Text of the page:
Last updated: February 9, 2017
- Medora, North Dakota
- Cabin of President Theodore Roosevelt
- OPEN TO PUBLIC:
In 1901 Theodore Roosevelt became the 26th President of the United States, and ultimately one of its greatest conservationists. He later said, "I would not have been president had it not been for my experience in North Dakota."
Those experiences began in 1883, when Roosevelt arrived in the Dakota Badlands to hunt bison. Before he left, he purchased the primary interest in the Chimney Butte Ranch (known locally as the Maltese Cross Ranch). Roosevelt thrived on the vigorous outdoor lifestyle, actively participating in the life of a working cowboy. He would write three books about his experiences, which would deepen and broaden his career-defining conservation ethic.
What became known as the Maltese Cross Cabin was only a temporary home for Roosevelt. He would split his time between Dakota and New York for the next several years. After returning to Dakota in 1884, he established a second ranch he named the Elkhorn. By 1887, Roosevelt began to sell his interests in the cattle industry. By 1900 the Maltese Cross Cabin was claimed by other residents.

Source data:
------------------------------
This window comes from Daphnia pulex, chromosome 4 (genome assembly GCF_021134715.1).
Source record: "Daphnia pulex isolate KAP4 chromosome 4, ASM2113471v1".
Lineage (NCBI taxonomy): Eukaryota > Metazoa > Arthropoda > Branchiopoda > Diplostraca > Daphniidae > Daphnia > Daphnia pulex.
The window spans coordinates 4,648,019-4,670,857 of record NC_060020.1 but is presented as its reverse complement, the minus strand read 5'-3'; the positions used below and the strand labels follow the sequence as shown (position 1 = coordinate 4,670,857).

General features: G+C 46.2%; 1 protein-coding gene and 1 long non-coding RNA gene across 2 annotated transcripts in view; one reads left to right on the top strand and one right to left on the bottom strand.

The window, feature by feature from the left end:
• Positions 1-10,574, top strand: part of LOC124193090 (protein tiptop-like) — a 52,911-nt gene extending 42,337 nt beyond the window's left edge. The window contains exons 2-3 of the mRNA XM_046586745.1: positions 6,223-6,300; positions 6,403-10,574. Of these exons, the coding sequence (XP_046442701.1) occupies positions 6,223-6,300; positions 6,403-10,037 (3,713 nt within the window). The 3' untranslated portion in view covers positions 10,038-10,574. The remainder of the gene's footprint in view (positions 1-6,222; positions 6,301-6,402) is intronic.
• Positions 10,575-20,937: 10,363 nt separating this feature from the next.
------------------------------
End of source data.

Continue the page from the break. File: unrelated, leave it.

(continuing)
During Roosevelt's presidency, the cabin was acquired for the World's Fair, hosted in St. Louis, MO. The cabin traveled from Missouri to Portland, OR for the Lewis and Clark Centennial Exposition. It would spend time in Fargo, ND before settling on the grounds of the state capital in Bismarck, ND.
The Daughters of the American Revolution eventually took over the care of the cabin, and acquired many of the items you can see today. In 1959, twelve years after the park was established, the Maltese Cross Cabin came to Theodore Roosevelt National Park. Restored to its original state, you can walk in Roosevelt's footsteps by touring the cabin behind the South Unit Visitor Center.